But I’ve been collecting the Dortmunder novels for many years, and I have these and Thieves’ Dozen, a short story collection compiling all ten short stories featuring the hangdog John. It’s only lately that I’ve properly realised that there was one more story I hadn’t read, namely, “Walking Around Money”.
Transgressions has arrived, but I’m going to keep it back for a while. In the meantime, I’m going to re-read the entire collection, and only then sit down to enjoy the last Dortmunder story I’ll ever read for the first time.
And I’m going to blog the series as well, in the hope of alerting a few more people to the sheer delight of Dortmunder & Co. Keep your eyes open: I’ll be re-reading The Hot Rock very soon.

 

 

JSA Legacies: No. 16 – Superman and Batman


There’s no real need for this, but for completeness’s sake, and because I devoted an essay to Wonder Woman, at least a token effort seems appropriate.
The Man of Steel and the Darkknight Detective were the first two heroes, and they were the primal heroes, the twin poles between which all superheroes exist. Superman, the more than human in every respect, Batman, without a single superpower, humanity tuned up as far as it will go. Their success in being characters so popular that the kids would buy books featuring them and then alone. It was with a view to promoting those of his own characters that he believed could do the same that Charlie Gaines ordered up All-Star Comics and, through that, the Justice Society of America.
Superman and Batman were mentioned as being out there keeping the peace when the JSA had its inaugural dinner in All-Star 3, but they were not introduced as Honorary Members until there was a need for that class of Membership, when The Flash stepped down in issue 6. The very next issue, all three appeared briefly, at the end, to help out Johnny Thunder, but the World’s Finest Duo would only appear once in action, both in All-Star 36. I’ve discussed that particular issue elsewhere: suffice to say that it appears that Superman and Batman were shoe-horned into an already written story, to which they contributed little that was unique to them, and which was never repeated because of the intransigence of Superman’s editor, Mort Weisinger.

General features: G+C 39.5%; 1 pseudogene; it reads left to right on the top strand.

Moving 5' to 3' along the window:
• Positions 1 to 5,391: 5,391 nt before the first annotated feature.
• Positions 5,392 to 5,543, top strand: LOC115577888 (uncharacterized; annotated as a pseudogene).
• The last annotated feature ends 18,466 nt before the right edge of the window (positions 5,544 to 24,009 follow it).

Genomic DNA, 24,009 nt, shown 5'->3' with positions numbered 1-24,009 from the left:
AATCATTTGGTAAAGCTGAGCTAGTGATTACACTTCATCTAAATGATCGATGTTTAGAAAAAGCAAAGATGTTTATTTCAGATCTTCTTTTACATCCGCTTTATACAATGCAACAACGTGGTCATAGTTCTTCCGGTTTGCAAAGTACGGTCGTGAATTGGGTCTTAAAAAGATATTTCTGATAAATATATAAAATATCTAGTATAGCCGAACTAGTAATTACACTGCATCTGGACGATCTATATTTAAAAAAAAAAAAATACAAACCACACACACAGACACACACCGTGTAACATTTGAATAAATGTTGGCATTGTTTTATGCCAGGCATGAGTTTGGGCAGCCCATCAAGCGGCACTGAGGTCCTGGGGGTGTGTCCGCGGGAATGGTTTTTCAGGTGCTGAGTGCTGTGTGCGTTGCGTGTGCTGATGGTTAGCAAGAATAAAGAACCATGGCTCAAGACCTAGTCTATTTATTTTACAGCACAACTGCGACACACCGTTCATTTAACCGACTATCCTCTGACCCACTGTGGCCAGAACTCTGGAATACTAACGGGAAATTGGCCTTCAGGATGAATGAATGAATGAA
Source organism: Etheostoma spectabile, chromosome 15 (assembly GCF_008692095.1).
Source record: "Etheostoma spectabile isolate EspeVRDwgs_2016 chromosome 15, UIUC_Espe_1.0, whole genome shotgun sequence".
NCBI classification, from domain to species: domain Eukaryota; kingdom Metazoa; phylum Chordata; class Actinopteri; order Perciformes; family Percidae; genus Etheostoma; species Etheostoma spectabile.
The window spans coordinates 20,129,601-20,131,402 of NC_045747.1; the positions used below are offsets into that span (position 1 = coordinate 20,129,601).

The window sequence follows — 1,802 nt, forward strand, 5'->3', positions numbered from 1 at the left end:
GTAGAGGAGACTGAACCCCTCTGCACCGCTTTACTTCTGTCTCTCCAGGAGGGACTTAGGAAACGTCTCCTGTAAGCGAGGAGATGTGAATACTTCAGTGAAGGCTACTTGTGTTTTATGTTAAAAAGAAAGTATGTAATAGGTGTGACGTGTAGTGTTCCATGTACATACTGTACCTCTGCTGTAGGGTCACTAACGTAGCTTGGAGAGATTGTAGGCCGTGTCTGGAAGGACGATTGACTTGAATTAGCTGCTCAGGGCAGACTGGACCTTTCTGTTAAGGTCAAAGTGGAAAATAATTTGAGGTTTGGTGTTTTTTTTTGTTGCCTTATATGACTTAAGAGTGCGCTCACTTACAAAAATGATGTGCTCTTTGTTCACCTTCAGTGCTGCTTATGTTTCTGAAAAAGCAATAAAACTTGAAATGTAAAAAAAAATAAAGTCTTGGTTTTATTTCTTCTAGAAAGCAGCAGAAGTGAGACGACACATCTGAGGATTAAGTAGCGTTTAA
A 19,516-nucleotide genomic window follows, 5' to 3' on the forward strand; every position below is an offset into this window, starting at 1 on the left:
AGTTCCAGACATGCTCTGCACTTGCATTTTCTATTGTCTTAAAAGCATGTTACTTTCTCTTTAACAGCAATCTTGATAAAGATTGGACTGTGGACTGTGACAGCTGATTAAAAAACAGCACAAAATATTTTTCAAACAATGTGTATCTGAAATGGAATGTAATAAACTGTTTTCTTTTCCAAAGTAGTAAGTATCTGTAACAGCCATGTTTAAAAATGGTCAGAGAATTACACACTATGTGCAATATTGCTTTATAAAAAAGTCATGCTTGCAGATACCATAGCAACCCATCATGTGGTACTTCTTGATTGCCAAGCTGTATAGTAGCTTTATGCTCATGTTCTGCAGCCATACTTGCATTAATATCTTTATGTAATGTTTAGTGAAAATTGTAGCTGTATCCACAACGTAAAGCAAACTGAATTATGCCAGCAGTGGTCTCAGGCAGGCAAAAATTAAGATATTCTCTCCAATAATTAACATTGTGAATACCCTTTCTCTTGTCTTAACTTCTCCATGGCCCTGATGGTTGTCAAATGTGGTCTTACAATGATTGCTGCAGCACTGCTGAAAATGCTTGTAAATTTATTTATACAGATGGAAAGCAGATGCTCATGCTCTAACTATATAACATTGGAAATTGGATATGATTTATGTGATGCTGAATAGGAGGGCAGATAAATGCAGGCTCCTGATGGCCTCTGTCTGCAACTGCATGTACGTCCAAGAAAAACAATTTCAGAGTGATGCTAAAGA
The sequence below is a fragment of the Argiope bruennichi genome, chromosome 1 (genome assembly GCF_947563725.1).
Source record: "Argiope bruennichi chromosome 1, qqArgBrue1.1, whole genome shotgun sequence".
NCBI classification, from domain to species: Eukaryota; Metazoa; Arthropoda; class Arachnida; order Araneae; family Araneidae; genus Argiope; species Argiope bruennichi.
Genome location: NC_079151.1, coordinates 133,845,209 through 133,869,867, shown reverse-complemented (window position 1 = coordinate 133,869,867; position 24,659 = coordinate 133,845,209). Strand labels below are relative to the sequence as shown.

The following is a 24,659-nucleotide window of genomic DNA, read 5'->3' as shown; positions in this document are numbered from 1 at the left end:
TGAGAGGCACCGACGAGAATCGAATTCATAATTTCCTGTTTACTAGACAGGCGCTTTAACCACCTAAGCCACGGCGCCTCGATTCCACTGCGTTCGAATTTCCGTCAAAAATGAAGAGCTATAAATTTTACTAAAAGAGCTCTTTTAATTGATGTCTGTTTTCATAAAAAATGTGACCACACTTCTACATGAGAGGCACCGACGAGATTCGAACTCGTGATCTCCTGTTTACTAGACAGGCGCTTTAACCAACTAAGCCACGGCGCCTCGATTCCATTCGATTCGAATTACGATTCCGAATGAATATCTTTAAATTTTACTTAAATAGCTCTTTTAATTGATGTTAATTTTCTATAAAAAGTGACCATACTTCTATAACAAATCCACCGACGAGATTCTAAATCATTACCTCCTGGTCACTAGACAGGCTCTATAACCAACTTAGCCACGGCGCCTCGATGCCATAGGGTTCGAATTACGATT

As with Wonder Woman, at some point between 1950 and 1960, DC’s stories about their big two switched from Earth-2 to Earth-1. I’m not going to start doing histories of the characters as they developed from there, as far as I’m concerned, that’s outside the remit of this series. But the careers of the Earth-2 versions are something different.
Though they were excluded throughout the Gardner Fox years, both Superman and Batman did eventually play their part in JLA/JSA team-ups. Superman appeared first, in 1969, and made the more appearances, with the Earth-2 Batman – referenced in 1967 as being in semi-retirement – only appeared once, in 1976. That was an unusual occasion, for almost at the same time Bruce Wayne was introduced in the All-Star revival as having ended his career as Batman, but still protecting his city as Police Commissioner.
Over the following months, a story was told: of how, years earlier, Batman had finally confessed his love for Selina (Catwoman) Kyle, who had served her time, gone straight, and then become his wife. They’d had a long and happy life together, and been blessed by a daughter, Helena, who inherited both their athletic skills and minds.
This idyll had come to an abrupt end when Selina was blackmailed by an old colleague into committing one last crime as Catwoman. With Robin out of town, Wayne had donned his costume to intervene, only to inadvertently cause the shot that killed Selina. After that, he tore up his costume, whilst Helena responded in true Wayne manner (I am so sorry, but I could not resist that), using her training to become The Huntress and eventually joining the JSA.
As Commissioner, Wayne had had a run-in with the JSA in which he appeared to be persecuting them, but this was exposed as being the influence of the Psycho Pirate in manipulating his emotions.
With Paul Levitz at the helm, the All-Star revival was making a determined effort to exploit Earth-2’s status as an alternate Earth, on which things were different, and this led to the controversial decision to kill the Earth-2 Batman.